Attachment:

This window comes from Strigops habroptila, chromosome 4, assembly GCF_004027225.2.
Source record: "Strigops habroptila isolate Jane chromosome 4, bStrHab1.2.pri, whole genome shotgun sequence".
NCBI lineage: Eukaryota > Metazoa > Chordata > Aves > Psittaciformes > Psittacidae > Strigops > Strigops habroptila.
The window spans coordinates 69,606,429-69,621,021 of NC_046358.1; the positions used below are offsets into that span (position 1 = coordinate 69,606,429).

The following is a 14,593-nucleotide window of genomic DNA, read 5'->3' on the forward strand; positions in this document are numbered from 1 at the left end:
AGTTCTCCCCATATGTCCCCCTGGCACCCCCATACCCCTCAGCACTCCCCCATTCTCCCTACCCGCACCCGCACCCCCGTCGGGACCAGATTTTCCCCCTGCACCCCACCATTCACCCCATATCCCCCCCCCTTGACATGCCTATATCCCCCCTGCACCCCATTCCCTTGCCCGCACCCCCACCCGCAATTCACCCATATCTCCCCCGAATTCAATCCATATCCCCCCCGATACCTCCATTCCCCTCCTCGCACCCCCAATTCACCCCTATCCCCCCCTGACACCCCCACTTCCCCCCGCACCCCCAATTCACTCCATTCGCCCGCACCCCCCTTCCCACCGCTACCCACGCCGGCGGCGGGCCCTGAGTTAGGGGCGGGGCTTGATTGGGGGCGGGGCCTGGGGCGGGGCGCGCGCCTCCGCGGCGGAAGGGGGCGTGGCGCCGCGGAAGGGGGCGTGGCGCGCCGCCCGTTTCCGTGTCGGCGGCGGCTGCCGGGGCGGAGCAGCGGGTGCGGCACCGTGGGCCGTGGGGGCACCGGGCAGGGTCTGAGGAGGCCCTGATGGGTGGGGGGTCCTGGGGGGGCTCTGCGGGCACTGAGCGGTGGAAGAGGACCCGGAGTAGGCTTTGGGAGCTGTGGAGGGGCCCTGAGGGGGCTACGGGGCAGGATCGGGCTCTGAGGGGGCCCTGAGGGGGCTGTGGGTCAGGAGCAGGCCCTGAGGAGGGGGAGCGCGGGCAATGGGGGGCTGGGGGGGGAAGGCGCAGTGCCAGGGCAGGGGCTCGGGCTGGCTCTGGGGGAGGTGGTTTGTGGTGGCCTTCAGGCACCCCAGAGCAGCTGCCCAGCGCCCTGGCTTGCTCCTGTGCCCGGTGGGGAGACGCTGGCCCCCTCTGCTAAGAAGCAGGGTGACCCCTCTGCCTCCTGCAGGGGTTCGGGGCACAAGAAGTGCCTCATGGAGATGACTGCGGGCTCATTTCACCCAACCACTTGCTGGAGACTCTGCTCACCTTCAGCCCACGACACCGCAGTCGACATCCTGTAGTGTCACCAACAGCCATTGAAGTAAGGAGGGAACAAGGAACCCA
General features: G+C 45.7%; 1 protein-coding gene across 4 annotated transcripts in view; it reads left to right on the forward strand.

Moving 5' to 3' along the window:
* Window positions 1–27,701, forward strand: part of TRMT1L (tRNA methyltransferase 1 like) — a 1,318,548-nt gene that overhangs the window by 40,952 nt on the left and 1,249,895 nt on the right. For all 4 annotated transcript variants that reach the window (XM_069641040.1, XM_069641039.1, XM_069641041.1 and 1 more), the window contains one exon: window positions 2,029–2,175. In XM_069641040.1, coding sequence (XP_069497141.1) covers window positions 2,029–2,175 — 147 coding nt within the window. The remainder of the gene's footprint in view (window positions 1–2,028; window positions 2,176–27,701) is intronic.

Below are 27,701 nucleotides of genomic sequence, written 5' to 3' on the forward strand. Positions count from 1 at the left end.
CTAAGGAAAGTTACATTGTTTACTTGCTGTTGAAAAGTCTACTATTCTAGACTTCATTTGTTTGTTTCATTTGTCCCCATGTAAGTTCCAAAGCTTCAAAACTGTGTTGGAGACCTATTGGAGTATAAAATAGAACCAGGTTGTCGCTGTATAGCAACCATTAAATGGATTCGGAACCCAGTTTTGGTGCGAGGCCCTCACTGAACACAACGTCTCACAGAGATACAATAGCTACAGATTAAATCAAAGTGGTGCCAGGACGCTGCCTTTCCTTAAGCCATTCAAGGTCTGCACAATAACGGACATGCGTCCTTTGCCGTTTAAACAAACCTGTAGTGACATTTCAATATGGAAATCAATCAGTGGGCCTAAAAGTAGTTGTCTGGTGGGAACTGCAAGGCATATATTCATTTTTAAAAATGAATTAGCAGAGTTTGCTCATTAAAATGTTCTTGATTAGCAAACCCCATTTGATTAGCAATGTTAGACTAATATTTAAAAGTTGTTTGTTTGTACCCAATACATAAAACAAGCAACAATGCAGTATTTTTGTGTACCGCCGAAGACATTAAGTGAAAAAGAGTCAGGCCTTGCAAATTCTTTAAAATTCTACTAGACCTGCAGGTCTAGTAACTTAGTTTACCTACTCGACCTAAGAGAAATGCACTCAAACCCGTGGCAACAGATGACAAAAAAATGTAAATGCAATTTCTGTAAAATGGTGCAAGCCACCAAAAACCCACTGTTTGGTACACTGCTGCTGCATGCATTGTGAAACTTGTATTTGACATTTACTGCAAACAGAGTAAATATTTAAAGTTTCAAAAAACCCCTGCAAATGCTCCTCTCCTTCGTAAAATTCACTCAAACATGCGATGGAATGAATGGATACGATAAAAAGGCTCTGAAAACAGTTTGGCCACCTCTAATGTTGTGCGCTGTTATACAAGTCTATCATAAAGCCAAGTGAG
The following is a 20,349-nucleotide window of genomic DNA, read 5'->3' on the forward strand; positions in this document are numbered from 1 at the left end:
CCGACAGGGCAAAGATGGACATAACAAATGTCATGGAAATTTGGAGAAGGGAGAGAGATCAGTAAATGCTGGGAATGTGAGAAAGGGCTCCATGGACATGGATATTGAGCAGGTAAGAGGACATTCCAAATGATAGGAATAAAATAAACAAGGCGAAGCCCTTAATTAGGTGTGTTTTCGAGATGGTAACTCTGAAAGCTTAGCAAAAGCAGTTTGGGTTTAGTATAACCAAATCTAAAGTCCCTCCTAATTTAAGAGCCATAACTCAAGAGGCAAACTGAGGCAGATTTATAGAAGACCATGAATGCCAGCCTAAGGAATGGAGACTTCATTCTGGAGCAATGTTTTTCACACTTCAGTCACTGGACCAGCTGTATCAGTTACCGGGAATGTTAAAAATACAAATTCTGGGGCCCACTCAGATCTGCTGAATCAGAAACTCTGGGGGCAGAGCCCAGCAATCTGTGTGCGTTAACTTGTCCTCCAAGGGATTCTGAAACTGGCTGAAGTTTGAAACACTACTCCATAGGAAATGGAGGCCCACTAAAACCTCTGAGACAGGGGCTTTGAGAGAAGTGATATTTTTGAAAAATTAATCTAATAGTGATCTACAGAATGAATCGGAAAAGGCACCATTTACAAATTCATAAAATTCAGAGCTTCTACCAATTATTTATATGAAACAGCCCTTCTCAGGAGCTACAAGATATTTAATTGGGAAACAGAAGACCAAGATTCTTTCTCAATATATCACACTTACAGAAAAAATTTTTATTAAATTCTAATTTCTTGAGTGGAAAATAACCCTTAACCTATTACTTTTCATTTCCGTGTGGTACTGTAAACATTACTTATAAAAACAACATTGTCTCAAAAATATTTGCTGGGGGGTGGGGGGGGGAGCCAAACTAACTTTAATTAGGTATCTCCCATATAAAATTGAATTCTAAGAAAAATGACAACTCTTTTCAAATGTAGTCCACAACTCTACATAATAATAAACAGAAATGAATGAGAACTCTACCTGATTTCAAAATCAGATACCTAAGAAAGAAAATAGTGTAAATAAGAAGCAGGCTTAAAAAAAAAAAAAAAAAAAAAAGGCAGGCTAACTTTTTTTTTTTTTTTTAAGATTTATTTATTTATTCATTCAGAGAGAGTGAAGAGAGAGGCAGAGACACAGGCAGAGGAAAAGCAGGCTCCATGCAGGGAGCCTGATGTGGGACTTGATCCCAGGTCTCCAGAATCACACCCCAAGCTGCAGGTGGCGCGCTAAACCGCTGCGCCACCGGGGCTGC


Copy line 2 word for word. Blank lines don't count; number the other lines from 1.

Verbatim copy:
Source record: "Strigops habroptila isolate Jane chromosome 4, bStrHab1.2.pri, whole genome shotgun sequence".